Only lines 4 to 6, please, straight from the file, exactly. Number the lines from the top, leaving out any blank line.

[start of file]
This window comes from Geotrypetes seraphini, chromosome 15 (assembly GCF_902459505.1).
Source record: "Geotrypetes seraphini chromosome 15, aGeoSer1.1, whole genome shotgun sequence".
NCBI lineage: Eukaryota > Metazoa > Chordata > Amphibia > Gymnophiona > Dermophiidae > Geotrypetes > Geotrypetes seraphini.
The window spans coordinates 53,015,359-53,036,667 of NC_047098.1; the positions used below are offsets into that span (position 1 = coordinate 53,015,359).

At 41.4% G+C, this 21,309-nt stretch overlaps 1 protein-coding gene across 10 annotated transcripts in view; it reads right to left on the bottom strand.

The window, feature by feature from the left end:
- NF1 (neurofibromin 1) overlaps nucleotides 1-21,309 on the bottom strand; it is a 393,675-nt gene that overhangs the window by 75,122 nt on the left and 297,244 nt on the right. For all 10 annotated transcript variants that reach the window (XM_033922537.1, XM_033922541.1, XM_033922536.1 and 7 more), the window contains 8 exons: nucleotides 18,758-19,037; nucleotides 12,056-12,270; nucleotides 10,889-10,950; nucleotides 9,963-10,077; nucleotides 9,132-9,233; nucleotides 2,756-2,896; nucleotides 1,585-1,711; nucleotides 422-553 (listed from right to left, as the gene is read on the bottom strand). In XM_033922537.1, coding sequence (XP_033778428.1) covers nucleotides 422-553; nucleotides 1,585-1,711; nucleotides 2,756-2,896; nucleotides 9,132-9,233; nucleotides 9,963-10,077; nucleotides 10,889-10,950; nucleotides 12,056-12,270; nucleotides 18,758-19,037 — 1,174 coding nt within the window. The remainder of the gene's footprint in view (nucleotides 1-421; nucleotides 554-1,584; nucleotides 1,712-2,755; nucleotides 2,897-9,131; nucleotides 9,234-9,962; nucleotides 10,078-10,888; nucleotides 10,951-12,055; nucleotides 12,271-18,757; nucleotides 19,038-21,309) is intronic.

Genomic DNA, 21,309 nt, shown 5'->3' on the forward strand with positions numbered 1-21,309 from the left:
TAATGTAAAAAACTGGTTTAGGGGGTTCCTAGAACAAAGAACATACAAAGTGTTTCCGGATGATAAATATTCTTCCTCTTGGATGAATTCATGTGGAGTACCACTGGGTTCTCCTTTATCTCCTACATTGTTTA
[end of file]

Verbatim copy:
The window spans coordinates 53,015,359-53,036,667 of NC_047098.1; the positions used below are offsets into that span (position 1 = coordinate 53,015,359).

At 41.4% G+C, this 21,309-nt stretch overlaps 1 protein-coding gene across 10 annotated transcripts in view; it reads right to left on the bottom strand.

The window, feature by feature from the left end: